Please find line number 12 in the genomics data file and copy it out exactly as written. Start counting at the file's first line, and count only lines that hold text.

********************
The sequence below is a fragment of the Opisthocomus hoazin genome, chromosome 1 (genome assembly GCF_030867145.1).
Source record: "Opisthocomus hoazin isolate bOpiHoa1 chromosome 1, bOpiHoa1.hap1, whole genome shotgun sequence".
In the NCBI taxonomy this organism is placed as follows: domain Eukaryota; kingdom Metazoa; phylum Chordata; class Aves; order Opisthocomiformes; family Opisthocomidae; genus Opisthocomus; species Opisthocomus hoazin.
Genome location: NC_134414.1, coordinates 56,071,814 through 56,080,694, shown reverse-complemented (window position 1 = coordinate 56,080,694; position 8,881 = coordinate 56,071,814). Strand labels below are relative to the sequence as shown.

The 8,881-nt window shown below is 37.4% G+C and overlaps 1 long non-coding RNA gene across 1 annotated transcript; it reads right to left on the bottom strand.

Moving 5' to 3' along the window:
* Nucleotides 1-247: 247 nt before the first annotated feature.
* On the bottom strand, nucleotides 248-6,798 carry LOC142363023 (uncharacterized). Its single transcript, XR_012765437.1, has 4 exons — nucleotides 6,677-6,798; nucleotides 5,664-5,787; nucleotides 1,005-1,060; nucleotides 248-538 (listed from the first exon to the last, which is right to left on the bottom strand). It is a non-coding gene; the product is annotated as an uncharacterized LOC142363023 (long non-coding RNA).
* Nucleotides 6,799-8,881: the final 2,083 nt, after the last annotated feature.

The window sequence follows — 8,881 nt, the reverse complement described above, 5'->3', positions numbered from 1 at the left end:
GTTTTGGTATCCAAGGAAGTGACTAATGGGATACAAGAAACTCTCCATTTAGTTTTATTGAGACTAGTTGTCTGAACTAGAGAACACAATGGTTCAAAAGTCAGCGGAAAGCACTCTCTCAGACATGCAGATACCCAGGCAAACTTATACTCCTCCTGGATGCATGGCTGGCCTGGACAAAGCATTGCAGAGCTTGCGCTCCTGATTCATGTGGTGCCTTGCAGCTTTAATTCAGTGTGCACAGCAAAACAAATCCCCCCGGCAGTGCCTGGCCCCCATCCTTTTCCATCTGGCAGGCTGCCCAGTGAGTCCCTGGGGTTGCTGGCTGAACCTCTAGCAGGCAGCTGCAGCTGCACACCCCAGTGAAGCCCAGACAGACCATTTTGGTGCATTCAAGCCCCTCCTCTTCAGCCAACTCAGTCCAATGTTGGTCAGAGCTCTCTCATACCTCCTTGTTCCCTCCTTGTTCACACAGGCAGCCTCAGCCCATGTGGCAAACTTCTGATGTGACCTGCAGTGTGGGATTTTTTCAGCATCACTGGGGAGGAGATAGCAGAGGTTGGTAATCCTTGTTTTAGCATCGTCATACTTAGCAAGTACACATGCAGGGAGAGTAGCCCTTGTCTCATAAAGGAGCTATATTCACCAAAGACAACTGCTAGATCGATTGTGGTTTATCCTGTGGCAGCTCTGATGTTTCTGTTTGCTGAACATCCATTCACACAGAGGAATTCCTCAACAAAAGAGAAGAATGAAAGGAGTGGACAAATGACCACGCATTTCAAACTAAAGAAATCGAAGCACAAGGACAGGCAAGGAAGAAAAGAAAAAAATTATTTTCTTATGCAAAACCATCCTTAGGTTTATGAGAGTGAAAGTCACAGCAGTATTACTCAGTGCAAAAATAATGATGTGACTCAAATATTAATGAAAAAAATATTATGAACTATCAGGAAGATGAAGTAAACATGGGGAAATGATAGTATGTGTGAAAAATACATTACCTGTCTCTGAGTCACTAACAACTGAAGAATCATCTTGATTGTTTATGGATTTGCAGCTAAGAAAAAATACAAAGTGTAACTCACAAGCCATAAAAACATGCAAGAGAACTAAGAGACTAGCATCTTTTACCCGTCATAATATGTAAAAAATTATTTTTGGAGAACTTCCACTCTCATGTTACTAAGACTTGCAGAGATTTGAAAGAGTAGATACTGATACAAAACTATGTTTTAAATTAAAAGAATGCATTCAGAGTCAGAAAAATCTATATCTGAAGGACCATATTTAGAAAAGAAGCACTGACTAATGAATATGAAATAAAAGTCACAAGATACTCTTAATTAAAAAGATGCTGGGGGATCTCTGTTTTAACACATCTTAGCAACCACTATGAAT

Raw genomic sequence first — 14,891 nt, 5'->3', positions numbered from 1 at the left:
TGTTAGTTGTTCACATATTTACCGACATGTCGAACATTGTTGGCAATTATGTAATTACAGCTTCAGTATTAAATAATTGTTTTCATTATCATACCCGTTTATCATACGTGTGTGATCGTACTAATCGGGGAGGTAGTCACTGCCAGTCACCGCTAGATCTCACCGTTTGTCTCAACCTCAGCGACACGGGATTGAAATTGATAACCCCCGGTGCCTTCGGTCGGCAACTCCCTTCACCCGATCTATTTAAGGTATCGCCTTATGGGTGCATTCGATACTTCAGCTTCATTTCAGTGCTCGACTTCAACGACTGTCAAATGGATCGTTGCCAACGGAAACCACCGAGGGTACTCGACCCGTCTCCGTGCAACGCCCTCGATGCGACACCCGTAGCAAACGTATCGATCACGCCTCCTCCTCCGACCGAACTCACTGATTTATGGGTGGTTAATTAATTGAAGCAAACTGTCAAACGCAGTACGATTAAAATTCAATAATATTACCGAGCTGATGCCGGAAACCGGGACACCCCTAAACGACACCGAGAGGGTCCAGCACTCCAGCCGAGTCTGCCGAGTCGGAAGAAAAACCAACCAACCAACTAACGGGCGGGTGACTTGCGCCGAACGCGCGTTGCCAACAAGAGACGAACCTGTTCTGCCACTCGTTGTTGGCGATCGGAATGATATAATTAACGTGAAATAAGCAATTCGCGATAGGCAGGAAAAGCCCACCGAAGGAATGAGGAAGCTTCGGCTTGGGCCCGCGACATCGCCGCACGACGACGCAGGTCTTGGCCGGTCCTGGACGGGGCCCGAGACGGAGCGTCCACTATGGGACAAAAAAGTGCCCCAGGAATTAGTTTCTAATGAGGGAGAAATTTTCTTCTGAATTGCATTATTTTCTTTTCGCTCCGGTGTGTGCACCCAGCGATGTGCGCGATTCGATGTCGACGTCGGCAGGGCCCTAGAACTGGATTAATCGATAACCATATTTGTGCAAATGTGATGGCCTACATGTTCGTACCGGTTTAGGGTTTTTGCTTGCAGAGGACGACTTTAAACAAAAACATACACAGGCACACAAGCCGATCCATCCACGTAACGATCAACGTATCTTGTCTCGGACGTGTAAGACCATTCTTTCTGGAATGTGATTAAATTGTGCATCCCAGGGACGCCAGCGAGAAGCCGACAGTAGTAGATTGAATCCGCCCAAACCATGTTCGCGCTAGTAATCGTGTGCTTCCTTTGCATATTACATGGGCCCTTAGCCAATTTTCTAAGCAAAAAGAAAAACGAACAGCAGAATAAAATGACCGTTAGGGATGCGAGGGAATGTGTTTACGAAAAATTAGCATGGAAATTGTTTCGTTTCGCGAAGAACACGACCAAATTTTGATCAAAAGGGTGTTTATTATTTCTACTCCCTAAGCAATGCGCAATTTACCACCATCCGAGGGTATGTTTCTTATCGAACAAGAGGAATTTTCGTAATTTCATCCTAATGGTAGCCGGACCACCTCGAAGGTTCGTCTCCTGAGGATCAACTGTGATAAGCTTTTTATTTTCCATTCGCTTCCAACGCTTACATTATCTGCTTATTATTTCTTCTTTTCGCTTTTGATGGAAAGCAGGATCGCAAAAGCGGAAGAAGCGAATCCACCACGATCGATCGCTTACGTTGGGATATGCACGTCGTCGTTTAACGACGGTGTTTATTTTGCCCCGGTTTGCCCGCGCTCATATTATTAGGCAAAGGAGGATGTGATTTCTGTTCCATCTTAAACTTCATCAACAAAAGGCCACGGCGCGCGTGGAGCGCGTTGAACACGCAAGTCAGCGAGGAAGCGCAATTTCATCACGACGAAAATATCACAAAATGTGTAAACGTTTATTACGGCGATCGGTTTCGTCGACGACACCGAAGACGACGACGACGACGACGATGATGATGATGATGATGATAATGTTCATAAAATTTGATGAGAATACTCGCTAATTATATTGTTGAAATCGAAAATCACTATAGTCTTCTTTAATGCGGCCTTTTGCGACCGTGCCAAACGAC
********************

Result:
Raw genomic sequence first — 14,891 nt, 5'->3', positions numbered from 1 at the left: